Dr. Charles Henry “Rammel” Rammelkamp, Jr.
Dr. Charles Henry Rammelkamp, Jr., born May 24, 1911, was a great-grandson of Joseph and Sarah Capps. He grew up in Jacksonville and graduated from Illinois College in 1933. “Rammel,” as he was called, went on to medical school at the University of Chicago, receiving his Doctor of Medicine in 1937.
The course of his career was really determined in 1939 when he went to Thorndike Memorial Laboratory of Boston City Hospital as a resident physician. Dr. Rammelkamp accepted a position with Chester Keefer, a distinguished infectious disease investigator. This was the beginning of a lifelong fascination with streptococcus and the diseases it causes. Dr. Rammelkamp discovered that streptococcus can cause rheumatic fever and nephritic syndrome, for which he received the Lasker Award.
In addition to being a longtime professor at Case Western Reserve University School of Medicine, Dr. Rammelkamp served as Director of the Department of Medicine at Cleveland City Hospital (today MetroHealth Medical Center) in Cleveland, Ohio from 1957 to 1979. He also served as Director of the Commission on Streptococcal Disease of the Armed Forces Epidemiological Board from 1959-1967 where under his leadership he fostered an environment for research and training that led to the development of many leaders in research and academic medicine.
Dr. Rammelkamp was married to Helen Chisholm, and the couple had three children. He died in Cleveland on December 5, 1981.
Dr. Rammelkamp believed that first-rate medical care is more likely to be provided by institutions devoted not only to treating patients, but to advancing knowledge and educating new generations of medical professionals. One of his outstanding attributes was his lack of desire for power or prestige. Dr. Rammelkamp shunned medicine’s political arena, but he would logically and sometimes emotionally plead the case of public hospitals. He argued that public hospitals should be the clinical settings for originating and evaluating new equipment, drugs, therapies and patient care programs.
To honor him, MetroHealth named its research center The Rammelkamp Center of Education and Research.
Roy Moore Stelle
Roy Moore Stelle joined the Capps family when he married Mary Capps, a great-granddaughter of Joseph and Sarah Capps. Both Moore (as he was called in the family) and Mary attended Illinois College. Moore began a distinguished career in Deaf Education as a teacher at Illinois School for the Deaf (ISD). At one time he was Assistant Superintendent and Principal of ISD.
Known professionally as Roy, Moore went on to earn a master’s degree from the University of Massachusetts and one from the normal program at Gallaudet College. He moved to Texas in 1948 following his wartime service in the FBI where he used his lip-reading skills. He served as superintendent at the Texas School for the Deaf and Blind in Austin (1948 to 1954). From there he served as superintendent at the Colorado School for the Deaf and Blind for six years. In 1962, Moore was named superintendent at Fanwood, the New York School for the Deaf, and remained there until he retired in 1975. In 1962, he served as president of the American Instructors of the Deaf, then the largest organization of its kind.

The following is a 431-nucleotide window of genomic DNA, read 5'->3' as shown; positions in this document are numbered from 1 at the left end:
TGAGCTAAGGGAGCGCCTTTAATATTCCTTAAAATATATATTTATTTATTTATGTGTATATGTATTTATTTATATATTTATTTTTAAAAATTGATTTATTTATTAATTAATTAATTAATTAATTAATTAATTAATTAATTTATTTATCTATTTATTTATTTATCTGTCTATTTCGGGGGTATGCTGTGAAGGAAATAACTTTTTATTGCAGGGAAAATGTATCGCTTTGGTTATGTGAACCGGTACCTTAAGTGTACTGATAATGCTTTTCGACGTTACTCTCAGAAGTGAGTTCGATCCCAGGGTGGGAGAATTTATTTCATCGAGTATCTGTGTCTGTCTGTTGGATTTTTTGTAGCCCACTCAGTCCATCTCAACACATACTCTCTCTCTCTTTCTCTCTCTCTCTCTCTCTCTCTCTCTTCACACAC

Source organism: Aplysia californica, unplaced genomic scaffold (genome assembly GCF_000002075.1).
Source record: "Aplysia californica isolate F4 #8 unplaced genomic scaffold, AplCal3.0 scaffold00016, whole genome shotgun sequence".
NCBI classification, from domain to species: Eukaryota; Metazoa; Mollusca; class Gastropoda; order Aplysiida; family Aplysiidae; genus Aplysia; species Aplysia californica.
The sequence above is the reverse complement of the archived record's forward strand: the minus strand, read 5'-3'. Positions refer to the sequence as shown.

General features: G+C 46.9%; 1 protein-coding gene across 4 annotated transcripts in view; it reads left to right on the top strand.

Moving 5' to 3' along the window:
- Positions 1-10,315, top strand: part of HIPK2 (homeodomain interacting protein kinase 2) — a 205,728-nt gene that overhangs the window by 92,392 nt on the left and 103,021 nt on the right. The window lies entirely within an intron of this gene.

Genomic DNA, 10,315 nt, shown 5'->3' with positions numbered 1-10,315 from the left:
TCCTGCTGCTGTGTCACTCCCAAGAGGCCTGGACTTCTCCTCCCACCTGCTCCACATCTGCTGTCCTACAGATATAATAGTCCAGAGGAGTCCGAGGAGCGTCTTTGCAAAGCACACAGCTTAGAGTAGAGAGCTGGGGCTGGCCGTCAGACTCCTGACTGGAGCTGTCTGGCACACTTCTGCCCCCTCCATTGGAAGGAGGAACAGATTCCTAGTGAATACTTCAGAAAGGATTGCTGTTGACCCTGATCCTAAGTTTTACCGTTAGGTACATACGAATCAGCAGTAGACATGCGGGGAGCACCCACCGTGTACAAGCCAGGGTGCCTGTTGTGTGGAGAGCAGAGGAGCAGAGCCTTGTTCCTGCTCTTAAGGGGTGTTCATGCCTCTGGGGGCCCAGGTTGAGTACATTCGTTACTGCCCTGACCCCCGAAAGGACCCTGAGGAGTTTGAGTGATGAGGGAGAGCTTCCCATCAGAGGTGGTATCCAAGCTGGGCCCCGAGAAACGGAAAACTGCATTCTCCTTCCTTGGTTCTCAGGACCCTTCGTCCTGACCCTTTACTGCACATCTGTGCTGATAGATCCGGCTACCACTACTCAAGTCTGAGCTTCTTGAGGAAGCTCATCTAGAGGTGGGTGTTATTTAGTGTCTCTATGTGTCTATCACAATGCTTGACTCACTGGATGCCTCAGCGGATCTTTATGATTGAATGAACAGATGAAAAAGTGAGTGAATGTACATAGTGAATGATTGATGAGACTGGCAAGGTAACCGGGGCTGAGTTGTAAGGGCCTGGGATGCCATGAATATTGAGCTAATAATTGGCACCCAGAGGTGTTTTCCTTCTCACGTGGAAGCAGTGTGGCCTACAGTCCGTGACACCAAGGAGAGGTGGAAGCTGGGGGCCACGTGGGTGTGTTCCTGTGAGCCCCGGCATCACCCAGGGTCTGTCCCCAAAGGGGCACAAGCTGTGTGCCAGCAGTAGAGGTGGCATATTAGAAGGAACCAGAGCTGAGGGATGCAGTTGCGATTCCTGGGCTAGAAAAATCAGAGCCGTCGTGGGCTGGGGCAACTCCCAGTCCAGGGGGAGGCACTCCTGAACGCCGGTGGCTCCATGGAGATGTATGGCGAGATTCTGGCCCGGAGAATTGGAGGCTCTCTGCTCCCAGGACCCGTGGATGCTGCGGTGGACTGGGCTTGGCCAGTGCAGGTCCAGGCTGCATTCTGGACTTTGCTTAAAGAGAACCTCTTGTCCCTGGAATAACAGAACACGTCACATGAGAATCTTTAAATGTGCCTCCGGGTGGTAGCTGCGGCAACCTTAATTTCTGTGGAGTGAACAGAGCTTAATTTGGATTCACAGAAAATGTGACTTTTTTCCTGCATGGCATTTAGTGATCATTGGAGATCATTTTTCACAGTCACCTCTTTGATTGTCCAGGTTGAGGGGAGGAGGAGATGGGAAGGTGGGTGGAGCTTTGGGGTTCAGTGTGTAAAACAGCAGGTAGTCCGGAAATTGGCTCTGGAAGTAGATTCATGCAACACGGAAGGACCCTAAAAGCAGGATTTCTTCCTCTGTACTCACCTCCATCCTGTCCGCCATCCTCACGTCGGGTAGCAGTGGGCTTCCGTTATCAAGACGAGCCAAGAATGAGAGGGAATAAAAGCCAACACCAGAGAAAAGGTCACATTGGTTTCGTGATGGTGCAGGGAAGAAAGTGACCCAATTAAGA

A number of other members of the Capps family were involved in Deaf Education. Stephen Reid Capps, son of Joseph Capps, was a trustee of ISD. His daughter Louise Capps Dunlap taught at ISD for many years. Rosemary Merchant, a daughter of Stephen Capps III and great-great-granddaughter of Joseph and Sarah, taught deaf children in the primary grades in California for almost 40 years, and her cousin, Truman Stelle, son of Moore and Mary Stelle, was an English professor at Gallaudet University. Truman was active in the protests which resulted in the first deaf president at Gallaudet. Truman’s brother, Richard, has been involved in various aspects of deaf education as well. Most recently he worked at Mill Neck and Cleary School for the Deaf.
Edith Elliott Queeny
Edith Anne Elliott Queeny, the daughter of Frank Jeffris Osborne Elliott and Marilyn Anne Brannen Elliott and the great-great-great-granddaughter of Joseph and Sarah Capps, was born in 1984 in Dallas, Texas. She spent most of her childhood in Telluride, Colorado.
Edith graduated from Tufts University in 2006 and received her master’s degree in International Policy Studies and Global Health in 2012 from Stanford. She held several jobs focusing on the intersection of research, policy, and design in global health before co-founding Noora Health. She is now Co-CEO of Noora Health.
Having been a caregiver at a young age, Edith understands the universal feelings of confusion, anxiety, and distress that caregivers face and strives to infuse that level of empathy across Noora Health’s programs. She and Noora Health are committed to helping patients, families, and loved ones prepare for the demands of caregiving across health systems globally.
Just recently Noora Health received awards from the Audacious Project and the Skoll Foundation. The company has instituted programs with over 200 hospitals in India and Bangladesh. Noora Health works to give families the tools to meet the demands of caregiving. Through its work nearly two million caregivers and patients have been trained. Noora Health’s intervention has reduced cardiac surgery complications by 71 percent and newborn re-admissions by 56 percent.
Edith continues the Capps family legacy of education and community service.